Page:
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McLuhan on Structuralism

Before looking at the English evidence for the same concern with regularity and uniformity among printers and print users alike, it is well to remind ourselves of the rise of structural linguistics in our day. Structuralism in art and criticism stemmed, like non-Euclidean geometrics, from Russia. Structuralism as a term does not much convey its idea of inclusive synesthesia, an interplay of many levels and factors in a two-dimensional mosaic. But it is a mode of awareness in art language and literature which the West took great pains to eliminate by means of Gutenberg technology. It has returned in out time, for good or ill, as this opening paragraph of a recent book84 indicates:

Language gives evidence of its reality through three categories of human experience. The first may be considered as the meaning of words; the second, as those meanings enshrined in grammatical forms; and the third and, in the view of this author, the most significant, as those meanings which lies beyond grammatical forms, with those meanings mysteriously and miraculously revealed to man. It is with this last category that this chapter will endeavor to deal, for its thesis is that thought itself must be accompanied by a critical understanding of the relations of linguistic expression to the deepest and most persistent intuitions of man. An effort will further will further be made to show that language becomes imperfect and inadequate when it depends exclusively upon mere words & forms and when there is an uncritical trust in the adequacy of these words and forms as constituting the ultimate content and extent of language. For man is that being on earth who does not have language. Man is language.

~McLuhan, The Gutenberg Galaxy, pp. 230-1

84: R.N. Anshen, Language: An Enquiry into its Meaning & Function, vol. VIII, p. 3.

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A Brief History of the Real, or, Laruelle’s Niche: Ontological Reification

[Note: After actually reading Laruelle, I disavow everything written in this post. It completely misses Laruelle’s point, and I’m only leaving this post up to let it serve as a bad example.]

The responses by An Und Für Sich to Graham Harman’s review of Laruelle have reminded me of an old argument I had against his ‘Non-Philosophy’. My argument centres around a single aspect of Non-Philosophy―namely, the notion of ‘The One’―largely because my exposure to Laruelle has been limited to Anthony Paul Smith’s “Introduction to Non-Philosophy” (notes) and Alexander Galloway’s “François Laruelle, or The Secret.” Nevertheless, I feel that it adequately situates Laruelle within the tradition of Continental philosophy; to make it more accessible, however, I will preface it with in-depth background information.

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Structuralism: An Extremely Short Introduction

[These are my notes for a presentation I made on Structuralism a couple years ago for an assignment on schools of thought related to literature, though I admittedly don’t dwell on literature at all. The presentation is about as accessible as I could make it, though many of my classmates found it overly complicated. Most of the material is from the book European Intellectual History Since 1789 by N. Roland Stromberg, the “Structuralism” entry in the Colliers Encyclopedia, and some websites that I have since forgotten. For a magnificent & extremely accessible comparison of structuralism to poststructuralism (the best I have read on the topic), I direct the reader to John Lye’s essay Some Post-Structural Assumptions here.]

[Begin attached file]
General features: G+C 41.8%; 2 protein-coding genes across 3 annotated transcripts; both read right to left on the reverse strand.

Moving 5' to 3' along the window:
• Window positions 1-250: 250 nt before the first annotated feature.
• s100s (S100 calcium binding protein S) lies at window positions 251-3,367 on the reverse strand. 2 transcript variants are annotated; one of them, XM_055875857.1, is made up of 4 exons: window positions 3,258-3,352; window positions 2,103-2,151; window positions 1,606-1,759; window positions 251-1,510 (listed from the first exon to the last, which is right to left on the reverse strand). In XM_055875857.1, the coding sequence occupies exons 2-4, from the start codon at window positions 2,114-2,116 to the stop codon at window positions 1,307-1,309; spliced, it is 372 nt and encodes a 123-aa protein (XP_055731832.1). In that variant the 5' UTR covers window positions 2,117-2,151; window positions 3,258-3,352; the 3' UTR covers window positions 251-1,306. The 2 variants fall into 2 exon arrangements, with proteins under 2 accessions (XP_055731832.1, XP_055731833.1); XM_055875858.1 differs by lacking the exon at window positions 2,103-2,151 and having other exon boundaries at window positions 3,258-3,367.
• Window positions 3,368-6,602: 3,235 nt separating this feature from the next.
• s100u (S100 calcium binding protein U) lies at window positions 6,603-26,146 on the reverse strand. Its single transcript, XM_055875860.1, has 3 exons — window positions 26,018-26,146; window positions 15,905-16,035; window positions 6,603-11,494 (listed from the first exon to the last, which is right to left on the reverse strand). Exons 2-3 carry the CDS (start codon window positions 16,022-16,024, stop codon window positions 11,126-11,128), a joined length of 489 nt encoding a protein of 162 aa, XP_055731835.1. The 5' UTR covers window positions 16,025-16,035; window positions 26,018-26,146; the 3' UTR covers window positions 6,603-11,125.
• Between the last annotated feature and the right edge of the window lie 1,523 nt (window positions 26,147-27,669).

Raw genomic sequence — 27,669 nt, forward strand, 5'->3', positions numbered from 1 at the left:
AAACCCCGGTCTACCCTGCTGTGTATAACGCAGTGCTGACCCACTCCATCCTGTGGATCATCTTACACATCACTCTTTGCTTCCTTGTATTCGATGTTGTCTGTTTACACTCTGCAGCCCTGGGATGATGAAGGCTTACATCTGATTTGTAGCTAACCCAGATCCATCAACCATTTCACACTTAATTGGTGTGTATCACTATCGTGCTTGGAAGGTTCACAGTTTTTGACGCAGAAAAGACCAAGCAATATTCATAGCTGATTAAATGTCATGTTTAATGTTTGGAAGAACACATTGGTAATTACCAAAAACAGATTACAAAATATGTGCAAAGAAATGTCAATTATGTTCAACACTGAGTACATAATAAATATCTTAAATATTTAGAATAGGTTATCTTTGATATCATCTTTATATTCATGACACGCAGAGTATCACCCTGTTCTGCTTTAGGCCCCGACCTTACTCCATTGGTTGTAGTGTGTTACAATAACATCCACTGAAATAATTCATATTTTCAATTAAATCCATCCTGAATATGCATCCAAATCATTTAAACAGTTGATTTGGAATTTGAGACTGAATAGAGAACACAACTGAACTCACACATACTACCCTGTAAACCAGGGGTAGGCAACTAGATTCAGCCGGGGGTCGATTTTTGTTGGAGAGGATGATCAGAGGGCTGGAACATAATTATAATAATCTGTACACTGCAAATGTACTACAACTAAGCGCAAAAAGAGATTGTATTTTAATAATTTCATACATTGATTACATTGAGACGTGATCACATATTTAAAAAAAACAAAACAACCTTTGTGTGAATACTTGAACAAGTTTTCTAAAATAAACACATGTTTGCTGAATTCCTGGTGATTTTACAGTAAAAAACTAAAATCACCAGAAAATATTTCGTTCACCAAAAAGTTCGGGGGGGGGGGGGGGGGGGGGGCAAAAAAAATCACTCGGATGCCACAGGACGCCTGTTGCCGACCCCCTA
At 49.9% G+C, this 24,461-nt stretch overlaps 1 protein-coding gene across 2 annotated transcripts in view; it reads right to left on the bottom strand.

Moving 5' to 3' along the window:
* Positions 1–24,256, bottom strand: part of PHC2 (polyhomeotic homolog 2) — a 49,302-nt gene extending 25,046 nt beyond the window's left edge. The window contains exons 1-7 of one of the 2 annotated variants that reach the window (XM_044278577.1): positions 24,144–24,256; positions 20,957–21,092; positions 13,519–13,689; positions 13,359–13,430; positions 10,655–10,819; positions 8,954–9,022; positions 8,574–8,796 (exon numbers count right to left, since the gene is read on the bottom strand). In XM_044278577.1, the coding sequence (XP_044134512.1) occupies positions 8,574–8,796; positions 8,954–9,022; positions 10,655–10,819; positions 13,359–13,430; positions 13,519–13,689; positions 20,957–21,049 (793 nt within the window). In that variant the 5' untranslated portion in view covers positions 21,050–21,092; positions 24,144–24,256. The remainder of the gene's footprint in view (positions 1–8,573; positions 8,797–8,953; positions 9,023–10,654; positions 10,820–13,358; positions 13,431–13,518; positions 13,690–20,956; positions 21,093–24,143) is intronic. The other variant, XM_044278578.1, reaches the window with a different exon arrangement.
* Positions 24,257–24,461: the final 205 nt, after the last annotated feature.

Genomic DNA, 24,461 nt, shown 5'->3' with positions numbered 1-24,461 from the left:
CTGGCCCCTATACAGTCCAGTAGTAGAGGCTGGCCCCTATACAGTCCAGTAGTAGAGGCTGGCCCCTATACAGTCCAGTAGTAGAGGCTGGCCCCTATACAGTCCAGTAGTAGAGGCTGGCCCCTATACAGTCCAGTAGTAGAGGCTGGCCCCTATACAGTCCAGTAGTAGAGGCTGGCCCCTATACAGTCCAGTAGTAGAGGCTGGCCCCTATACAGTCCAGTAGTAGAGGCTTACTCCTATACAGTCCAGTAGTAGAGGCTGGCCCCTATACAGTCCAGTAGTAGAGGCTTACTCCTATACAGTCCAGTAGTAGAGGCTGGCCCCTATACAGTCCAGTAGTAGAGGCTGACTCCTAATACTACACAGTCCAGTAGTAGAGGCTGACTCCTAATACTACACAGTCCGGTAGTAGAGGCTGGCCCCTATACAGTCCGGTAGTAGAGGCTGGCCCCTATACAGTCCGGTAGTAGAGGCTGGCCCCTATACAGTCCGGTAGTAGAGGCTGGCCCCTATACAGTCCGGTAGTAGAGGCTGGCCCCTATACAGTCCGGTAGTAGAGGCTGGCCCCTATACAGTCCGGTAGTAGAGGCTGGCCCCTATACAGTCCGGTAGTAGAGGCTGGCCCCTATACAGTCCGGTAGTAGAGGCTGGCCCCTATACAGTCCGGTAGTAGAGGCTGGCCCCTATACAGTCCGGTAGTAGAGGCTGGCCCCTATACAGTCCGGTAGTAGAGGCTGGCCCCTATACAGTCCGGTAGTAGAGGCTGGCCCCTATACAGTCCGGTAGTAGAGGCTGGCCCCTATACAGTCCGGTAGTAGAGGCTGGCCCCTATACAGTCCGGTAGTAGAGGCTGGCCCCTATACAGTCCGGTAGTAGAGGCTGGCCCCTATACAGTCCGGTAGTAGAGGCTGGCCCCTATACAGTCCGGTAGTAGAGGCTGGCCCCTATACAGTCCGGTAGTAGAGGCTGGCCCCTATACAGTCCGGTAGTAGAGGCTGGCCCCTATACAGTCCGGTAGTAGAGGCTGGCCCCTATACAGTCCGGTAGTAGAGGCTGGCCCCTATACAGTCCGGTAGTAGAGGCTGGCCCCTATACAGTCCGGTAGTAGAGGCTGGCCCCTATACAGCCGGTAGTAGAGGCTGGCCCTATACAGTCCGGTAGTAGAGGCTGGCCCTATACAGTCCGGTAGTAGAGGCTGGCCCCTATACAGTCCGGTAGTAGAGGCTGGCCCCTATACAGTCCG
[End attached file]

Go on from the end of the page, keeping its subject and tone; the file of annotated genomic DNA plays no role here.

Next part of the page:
What Is Structuralism?

  • Philosophy/Sociology/Anthropology movement rising to prominence in the late 1950s-early 1960s (especially in France), reaching a peak in the later 1960s.
  • Successor to existentialism as a fashion in French ideas. Provided a cool, detached, objective, antihistorical view.
  • Specialized in the linguistic analysis of social ‘codes’, versus the frenetic subjectivism & romanticism of the existentialists.
  • Though roots were in linguistics, it became a mode/method of thought that could be used almost anywhere, thus transcending specialization.
  • Applied to such fields as anthropology (myth, kinship systems), literary criticism, sociology, & psychology.

How Does It Work?

  1. Analysis of patterns in language & media, taking into account the structure + the human faculties of comprehension.
  2. Antihumanism: the abolishment of the individual. The boundaries of language force speakers to think in certain ways, thus is it so irrational to assume that these boundaries affect action as well?
  3. Determinism: People are prisoners of language and cannot escape, no more than a physicist can find an observation point outside of nature.
  4. Consideration of clothing, etiquette, myth, gesture, etc., as ‘languages’; less focus on content, more on patterns & structure.
  5. However, offered a new principle of certainty, a “science of the permanent” (Claude Lévi-Strauss).
  6. Johannes Weissinger marked this as one of the most extraordinary of modern intellectual trends, describing it as “the penetration of mathematics, mathematical methods, and above all the mathematical way of thinking, into areas which previously appeared to be closed to it.”

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